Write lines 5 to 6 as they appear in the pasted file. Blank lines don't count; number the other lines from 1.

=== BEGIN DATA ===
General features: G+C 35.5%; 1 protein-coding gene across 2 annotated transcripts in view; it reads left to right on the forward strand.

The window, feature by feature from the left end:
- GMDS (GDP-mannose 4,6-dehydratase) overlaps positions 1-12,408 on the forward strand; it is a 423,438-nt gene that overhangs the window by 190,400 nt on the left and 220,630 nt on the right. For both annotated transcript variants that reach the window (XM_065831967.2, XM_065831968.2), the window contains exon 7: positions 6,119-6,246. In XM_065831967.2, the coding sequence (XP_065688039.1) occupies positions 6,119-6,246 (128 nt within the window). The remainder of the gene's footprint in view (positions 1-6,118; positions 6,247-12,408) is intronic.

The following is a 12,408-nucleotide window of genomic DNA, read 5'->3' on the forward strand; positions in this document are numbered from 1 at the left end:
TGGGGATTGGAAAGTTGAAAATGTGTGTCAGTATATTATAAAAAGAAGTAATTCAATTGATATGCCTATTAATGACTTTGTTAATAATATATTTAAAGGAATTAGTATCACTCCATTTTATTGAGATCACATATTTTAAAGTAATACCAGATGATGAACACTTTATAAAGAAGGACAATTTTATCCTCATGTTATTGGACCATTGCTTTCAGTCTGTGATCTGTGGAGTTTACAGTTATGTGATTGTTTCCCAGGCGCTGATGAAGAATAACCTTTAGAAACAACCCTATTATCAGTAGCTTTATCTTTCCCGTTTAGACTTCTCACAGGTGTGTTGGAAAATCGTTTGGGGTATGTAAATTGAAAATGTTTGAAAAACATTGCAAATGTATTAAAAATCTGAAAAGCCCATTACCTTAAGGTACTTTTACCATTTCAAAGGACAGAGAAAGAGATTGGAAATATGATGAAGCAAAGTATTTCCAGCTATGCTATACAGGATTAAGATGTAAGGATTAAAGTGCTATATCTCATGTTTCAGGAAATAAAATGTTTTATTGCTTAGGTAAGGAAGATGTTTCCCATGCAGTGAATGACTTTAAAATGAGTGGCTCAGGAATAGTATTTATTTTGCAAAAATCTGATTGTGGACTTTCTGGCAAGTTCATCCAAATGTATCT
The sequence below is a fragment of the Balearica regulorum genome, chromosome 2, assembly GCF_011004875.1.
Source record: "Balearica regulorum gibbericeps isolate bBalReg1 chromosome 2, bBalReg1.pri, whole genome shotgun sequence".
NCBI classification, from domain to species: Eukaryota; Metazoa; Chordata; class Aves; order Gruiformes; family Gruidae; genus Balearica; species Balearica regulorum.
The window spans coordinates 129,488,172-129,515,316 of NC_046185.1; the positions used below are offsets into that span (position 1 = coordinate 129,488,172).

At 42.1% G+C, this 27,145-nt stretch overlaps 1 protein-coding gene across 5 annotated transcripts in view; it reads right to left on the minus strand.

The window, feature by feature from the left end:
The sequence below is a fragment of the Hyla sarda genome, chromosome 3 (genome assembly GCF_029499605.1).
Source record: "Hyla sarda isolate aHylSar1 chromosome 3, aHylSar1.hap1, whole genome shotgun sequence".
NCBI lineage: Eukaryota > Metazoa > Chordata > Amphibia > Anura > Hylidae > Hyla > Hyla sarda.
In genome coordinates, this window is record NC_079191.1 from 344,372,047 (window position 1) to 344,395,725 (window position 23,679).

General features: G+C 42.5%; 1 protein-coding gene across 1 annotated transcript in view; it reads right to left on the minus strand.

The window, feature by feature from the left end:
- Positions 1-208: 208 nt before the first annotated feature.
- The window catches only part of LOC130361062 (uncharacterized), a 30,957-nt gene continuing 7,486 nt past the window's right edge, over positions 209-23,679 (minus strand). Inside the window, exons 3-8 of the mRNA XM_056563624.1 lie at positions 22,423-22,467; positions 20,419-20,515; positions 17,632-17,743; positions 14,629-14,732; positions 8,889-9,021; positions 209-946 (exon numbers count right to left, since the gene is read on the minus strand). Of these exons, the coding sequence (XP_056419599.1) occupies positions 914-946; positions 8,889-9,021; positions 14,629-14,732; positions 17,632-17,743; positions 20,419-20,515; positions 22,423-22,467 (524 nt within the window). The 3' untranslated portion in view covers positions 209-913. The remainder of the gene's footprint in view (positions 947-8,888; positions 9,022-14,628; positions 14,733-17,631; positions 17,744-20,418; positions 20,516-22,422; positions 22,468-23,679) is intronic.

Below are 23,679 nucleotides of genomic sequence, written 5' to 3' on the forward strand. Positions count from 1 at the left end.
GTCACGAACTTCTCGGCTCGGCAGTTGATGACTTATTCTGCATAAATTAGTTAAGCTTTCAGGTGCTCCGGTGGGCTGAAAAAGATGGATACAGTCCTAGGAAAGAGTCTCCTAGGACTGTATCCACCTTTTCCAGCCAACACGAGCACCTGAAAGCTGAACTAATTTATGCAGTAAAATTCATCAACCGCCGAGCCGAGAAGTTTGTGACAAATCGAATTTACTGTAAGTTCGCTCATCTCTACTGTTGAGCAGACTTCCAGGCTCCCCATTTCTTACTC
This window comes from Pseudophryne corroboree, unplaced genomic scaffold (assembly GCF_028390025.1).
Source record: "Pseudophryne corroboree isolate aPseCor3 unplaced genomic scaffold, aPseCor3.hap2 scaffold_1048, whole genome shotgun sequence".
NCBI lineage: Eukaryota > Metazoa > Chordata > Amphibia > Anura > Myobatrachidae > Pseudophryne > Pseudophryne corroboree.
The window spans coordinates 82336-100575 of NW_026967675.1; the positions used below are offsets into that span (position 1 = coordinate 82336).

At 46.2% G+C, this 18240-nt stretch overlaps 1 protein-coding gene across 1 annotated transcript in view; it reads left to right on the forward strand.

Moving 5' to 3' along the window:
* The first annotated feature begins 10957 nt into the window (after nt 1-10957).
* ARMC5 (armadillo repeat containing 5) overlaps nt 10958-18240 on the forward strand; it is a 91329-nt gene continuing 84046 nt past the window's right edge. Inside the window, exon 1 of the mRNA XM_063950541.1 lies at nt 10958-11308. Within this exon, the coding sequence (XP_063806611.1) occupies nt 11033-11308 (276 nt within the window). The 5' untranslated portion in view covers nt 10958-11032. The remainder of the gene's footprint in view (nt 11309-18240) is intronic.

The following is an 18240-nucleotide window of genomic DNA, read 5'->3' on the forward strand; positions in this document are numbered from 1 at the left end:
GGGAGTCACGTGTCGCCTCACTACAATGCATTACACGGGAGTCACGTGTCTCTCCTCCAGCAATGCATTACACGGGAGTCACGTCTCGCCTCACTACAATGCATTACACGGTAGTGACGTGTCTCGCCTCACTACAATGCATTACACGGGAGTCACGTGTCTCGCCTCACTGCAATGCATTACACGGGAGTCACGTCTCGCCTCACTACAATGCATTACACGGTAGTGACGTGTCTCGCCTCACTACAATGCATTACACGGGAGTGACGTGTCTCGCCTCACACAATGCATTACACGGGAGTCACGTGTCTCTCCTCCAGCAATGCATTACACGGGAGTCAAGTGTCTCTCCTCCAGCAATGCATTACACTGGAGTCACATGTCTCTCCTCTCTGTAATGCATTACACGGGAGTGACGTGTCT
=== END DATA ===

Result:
TGGGGATTGGAAAGTTGAAAATGTGTGTCAGTATATTATAAAAAGAAGTAATTCAATTGATATGCCTATTAATGACTTTGTTAATAATATATTTAAAGGAATTAGTATCACTCCATTTTATTGAGATCACATATTTTAAAGTAATACCAGATGATGAACACTTTATAAAGAAGGACAATTTTATCCTCATGTTATTGGACCATTGCTTTCAGTCTGTGATCTGTGGAGTTTACAGTTATGTGATTGTTTCCCAGGCGCTGATGAAGAATAACCTTTAGAAACAACCCTATTATCAGTAGCTTTATCTTTCCCGTTTAGACTTCTCACAGGTGTGTTGGAAAATCGTTTGGGGTATGTAAATTGAAAATGTTTGAAAAACATTGCAAATGTATTAAAAATCTGAAAAGCCCATTACCTTAAGGTACTTTTACCATTTCAAAGGACAGAGAAAGAGATTGGAAATATGATGAAGCAAAGTATTTCCAGCTATGCTATACAGGATTAAGATGTAAGGATTAAAGTGCTATATCTCATGTTTCAGGAAATAAAATGTTTTATTGCTTAGGTAAGGAAGATGTTTCCCATGCAGTGAATGACTTTAAAATGAGTGGCTCAGGAATAGTATTTATTTTGCAAAAATCTGATTGTGGACTTTCTGGCAAGTTCATCCAAATGTATCT
The sequence below is a fragment of the Balearica regulorum genome, chromosome 2, assembly GCF_011004875.1.